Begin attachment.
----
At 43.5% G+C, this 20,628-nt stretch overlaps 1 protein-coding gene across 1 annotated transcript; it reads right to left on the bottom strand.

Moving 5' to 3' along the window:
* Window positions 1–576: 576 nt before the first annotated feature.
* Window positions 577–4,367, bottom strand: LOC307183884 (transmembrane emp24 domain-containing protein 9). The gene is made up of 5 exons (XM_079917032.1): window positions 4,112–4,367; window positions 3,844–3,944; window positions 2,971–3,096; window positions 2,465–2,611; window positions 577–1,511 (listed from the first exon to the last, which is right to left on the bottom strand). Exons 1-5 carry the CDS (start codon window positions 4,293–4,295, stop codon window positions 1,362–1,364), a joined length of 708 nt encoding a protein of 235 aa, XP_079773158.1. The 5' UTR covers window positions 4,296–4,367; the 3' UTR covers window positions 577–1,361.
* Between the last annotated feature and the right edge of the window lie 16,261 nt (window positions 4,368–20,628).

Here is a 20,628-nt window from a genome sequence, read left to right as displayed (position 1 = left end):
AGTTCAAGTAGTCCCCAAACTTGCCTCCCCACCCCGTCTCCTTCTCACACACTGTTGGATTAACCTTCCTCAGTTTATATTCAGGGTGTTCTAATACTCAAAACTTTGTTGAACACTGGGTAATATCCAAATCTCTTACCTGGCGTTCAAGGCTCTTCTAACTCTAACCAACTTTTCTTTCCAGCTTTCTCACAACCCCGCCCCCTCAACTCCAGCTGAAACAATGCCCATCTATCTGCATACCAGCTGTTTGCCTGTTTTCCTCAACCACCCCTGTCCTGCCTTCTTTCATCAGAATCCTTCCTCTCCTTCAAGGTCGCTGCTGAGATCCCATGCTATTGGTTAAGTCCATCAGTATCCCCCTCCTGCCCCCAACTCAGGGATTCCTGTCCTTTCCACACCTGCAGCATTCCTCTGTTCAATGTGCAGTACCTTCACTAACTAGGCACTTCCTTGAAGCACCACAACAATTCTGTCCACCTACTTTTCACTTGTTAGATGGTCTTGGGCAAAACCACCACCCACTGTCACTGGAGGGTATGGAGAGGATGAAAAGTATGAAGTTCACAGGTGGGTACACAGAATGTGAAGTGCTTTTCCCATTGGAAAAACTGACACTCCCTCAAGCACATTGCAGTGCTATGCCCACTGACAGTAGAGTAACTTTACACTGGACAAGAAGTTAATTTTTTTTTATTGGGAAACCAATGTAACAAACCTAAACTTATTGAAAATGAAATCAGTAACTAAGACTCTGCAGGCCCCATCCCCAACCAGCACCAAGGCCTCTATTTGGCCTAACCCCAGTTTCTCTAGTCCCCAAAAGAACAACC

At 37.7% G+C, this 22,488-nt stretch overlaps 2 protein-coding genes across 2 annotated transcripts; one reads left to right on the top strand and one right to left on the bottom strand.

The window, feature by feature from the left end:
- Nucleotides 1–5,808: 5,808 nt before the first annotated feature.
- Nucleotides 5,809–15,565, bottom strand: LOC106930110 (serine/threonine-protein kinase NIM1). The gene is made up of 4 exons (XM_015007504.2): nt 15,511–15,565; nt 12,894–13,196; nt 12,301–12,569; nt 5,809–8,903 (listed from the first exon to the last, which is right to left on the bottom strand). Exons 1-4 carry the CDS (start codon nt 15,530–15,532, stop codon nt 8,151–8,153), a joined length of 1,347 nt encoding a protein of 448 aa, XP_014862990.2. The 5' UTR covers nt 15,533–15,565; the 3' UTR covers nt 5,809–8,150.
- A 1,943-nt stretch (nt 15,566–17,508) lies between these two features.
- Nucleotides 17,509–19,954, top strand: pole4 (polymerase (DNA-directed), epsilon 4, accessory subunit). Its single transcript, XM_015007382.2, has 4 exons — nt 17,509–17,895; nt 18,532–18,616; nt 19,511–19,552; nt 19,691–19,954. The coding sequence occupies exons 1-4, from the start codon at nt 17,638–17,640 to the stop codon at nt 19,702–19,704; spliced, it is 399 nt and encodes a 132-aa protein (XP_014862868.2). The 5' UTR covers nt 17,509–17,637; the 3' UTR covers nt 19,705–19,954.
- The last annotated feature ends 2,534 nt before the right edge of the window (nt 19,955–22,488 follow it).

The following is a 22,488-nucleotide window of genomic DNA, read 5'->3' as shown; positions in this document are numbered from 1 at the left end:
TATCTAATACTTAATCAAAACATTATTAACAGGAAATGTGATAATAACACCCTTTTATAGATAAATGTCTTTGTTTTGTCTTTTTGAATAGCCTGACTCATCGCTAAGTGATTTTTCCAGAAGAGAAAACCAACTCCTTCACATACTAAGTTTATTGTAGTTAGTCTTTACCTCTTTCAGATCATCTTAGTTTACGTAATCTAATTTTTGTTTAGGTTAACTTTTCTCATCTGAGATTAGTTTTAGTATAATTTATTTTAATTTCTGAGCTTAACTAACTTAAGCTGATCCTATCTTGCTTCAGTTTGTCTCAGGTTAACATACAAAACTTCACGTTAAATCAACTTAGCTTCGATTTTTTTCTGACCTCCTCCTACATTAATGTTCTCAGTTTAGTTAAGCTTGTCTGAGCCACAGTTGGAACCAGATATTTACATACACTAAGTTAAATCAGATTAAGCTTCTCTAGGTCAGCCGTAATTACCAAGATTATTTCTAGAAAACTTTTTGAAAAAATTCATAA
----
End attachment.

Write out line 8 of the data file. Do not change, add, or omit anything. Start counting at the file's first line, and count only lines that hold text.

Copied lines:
At 37.7% G+C, this 22,488-nt stretch overlaps 2 protein-coding genes across 2 annotated transcripts; one reads left to right on the top strand and one right to left on the bottom strand.